The Finance Bill 2024 has been described as a mixed bag of problematic and good proposals. 

Through the bill, the National Treasury aims to raise Ksh3.354 trillion, made up of ordinary revenues of Ksh2.913 trillion and appropriations-in-aid of Ksh441 billion. This follows the review of the 2024/2025 Budget Policy Statement (BPS) by the Parliamentary Budget and Appropriation Committee, which approved expenditures of Ksh3.914 trillion. 

The bill received its first reading in the National Assembly on May 13 and is currently being debated and analysed in the public domain. 

The bill leans more towards Appropriations in Aid than what we have been seeing in the earlier Finance Bills. It goes heavy on Value-added Tax (VAT) exemptions and zero rating—for instance, bread will cease being VAT zero-rated, implying the suppliers will pass the cost to the end consumer. 

There is also a proposal to exempt the Kenya Revenue Authority (KRA) from the restrictions of the Data Protection Act in accessing taxpayers’ data. 

There is a positive proposal to amend the Income Tax Act, increasing the monthly allowable pension deduction from the current Ksh20,000 to Ksh30,000 (moving from a provision of either Ksh20,000 or 30 percent, whichever is lower, to a flat rate of Ksh30,000). 

The motor vehicle tax

 The bill proposes a 2.5 percent tax on the vehicle’s value, with the minimum set at Ksh5,000 and the highest at Ksh100,000.  Given the surge in motor vehicles on Kenyan roads, the proposal seeks to widen the tax base by taxing motor vehicle owners. 

Other key highlights 

  1. VAT-related changes 
  2. Banking services

Banking services are about to get more expensive since the following will no longer be VAT-exempt. (VAT will apply).

  • Making of any advances or the granting of credit.
  • Cheque handling, processing, clearing and settlement, issuance of credit & debit cards, telegraphic money transfers, foreign exchange transactions (including supply of foreign drafts and international money orders), management of unit trusts or collective investment scheme registered by the Capital Markets Authority (CMA) and managed by the trustees of the scheme.  

Already, the Kenya Bankers Association (KBA) has released a statement on the proposed standards rating of VAT on banking services, urging Parliament to reconsider the proposal. 

KBA Chief Executive Officer Raimond Molenje said, “The increased costs of banking to customers will hamper financial efforts, particularly affecting low-income individuals and small businesses. Coupled with excise duty, taxation on financial services would reach 40 percent from the current 15 percent (excise duty only), significantly impacting affordability and accessibility.” 

  • Other VAT-related changes

They include the proposal to remove the VAT exemption for betting, gaming, and lottery services and establish a standard VAT rate of 16 percent. 

The bill further proposes VAT exemptions on certain goods and services in tourism, manufacturing, and construction sectors be removed, aiming to standardise the tax structure across various sectors.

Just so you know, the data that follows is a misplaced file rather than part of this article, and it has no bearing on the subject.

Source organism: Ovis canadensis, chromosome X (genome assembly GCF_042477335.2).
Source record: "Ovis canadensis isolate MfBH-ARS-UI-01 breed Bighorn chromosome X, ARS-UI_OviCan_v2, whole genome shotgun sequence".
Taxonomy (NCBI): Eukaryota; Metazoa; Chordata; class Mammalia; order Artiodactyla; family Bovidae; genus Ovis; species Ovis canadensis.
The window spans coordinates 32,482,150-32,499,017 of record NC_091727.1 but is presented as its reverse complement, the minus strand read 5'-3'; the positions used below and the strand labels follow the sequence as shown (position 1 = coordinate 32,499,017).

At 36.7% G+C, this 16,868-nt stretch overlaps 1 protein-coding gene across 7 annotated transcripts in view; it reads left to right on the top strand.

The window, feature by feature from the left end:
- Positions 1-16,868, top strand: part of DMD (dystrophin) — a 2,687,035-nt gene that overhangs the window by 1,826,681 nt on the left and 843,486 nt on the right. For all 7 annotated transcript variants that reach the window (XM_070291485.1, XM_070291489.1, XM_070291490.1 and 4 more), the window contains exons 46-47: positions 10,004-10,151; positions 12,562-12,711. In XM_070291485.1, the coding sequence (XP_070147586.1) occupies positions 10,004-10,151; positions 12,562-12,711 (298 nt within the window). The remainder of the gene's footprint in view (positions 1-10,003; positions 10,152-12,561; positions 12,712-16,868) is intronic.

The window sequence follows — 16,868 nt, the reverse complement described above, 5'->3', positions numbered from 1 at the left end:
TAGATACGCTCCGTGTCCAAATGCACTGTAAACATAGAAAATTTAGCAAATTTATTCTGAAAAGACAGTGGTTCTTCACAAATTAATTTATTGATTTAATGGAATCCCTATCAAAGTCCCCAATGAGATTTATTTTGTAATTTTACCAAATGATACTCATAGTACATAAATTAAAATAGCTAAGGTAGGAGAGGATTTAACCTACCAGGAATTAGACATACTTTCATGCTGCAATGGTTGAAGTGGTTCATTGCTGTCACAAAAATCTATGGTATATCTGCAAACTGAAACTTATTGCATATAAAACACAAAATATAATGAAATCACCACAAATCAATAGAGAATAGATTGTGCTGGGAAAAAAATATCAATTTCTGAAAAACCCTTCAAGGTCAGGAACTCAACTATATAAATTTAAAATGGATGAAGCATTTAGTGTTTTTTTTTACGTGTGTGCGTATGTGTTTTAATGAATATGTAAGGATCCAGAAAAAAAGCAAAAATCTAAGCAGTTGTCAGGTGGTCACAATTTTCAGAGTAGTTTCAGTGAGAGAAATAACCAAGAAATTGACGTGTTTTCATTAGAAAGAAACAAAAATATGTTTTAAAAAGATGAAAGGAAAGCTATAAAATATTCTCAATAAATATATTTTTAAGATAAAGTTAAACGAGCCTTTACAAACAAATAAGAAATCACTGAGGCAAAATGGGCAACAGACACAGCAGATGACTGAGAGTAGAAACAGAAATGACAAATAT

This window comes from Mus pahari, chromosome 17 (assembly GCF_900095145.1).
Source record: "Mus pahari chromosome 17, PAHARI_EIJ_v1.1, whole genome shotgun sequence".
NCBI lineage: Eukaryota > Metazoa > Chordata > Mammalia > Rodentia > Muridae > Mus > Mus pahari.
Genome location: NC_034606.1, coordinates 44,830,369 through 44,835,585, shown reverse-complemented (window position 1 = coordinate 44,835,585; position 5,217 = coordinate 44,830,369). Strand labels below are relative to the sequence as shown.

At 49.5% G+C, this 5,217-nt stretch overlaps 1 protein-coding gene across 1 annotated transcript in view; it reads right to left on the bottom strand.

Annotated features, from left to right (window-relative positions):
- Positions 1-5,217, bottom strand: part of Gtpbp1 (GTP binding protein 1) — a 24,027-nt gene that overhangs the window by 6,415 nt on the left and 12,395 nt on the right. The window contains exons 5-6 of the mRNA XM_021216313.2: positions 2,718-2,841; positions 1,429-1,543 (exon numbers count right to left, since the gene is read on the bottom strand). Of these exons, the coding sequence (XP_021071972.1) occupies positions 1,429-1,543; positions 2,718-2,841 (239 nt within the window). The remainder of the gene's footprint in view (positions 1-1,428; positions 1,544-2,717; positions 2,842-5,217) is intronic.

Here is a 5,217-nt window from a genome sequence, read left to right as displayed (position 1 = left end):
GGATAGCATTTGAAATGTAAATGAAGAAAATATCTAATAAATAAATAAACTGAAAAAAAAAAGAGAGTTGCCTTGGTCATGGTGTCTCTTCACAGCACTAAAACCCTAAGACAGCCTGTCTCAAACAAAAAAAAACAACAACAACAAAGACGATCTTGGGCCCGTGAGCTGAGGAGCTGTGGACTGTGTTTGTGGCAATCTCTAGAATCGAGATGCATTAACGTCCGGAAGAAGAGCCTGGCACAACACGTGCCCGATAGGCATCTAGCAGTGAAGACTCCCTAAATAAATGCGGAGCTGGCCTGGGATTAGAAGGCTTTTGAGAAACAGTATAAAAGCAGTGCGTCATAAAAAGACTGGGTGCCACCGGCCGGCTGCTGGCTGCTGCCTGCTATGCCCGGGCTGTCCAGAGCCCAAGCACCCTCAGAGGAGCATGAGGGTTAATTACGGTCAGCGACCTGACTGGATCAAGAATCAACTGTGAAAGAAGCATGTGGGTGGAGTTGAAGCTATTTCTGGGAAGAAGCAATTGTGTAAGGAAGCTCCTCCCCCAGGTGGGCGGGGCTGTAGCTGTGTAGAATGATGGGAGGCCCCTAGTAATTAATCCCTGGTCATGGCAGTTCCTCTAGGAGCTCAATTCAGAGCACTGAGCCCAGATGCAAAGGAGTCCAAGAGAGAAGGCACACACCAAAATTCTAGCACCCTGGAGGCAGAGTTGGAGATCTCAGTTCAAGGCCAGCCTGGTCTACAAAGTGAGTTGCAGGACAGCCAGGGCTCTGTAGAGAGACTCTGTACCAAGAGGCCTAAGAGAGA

• Excise Duty changes. 

The Finance Bill 2024 proposes to raise excise duty for telephone and internet services, money transfer services by telecommunications providers, and fees charged for money transfer services from 15 percent to 20 percent. 

Additionally, it is proposing to extend the excise duty related to adverts on alcoholic beverages, betting, gaming, lotteries, and prize competitions at a rate of 15 percent to include advertisements on the internet and social media.  

It further proposes to amend a provision of the Finance Act 2023 mandating 24-hour excise duty remittance on alcoholic beverages by extending the period to five working days. The bill also contains a proposal to slap a 25 percent excise duty on vegetable oils. 

So far, the Edible Oils Sub-sector of Kenya Association of Manufacturers (KAM) has warned of severe consequences of the proposed 25 percent excise duty on vegetable oils included in the Finance Bill 2024. 

“If implemented, this excise duty will trigger an unprecedented surge in the price of cooking oil, a staple in Kenyan households. The cost of this essential commodity is projected to skyrocket by 80 percent, rendering it unaffordable for millions of Kenyans,” the Edible Oil Manufacturers Association of Kenya said in a statement. 

  • Digital Superhighway

Those operating in the digital space and monetising digital content will face a 20 percent tax for non-residents and five percent for residents. Further, the bill proposes a shift from a Digital Service Tax (DST) to a Significant Economic Presence Tax at 30 percent for certain non-residents. 

  • Infrastructure Bonds

The bill is proposing taxing interest income from Infrastructure Bonds (IFBs). Under these proposed changes, previously issued IFBs will not be eligible for taxation, but newly issued IFBs are set to be subjected to a five percent Withholding Tax (WHT). 

  • Tax Procedures Act

The bill wants to increase the timeframe for objection decisions from 60 to 90 days. Additionally, there is a proposal to exclude weekends and public holidays from the computation of tax-related deadlines. It is further pushing for integration of KRA’s system to make it mandatory for certain taxpayers to enhance real-time document submission and compliance monitoring. 

  • Export and Investment Promotion Levy

The bill is also seeking to reduce the Export and Investment Promotion Levy from 17.5 percent to a maximum of three percent on various items. The levy currently also applies to vodka, cooking stoves, milk & cream of a fat content by weight exceeding one percent but less than six percent. 

Finance Bill 2024.pdf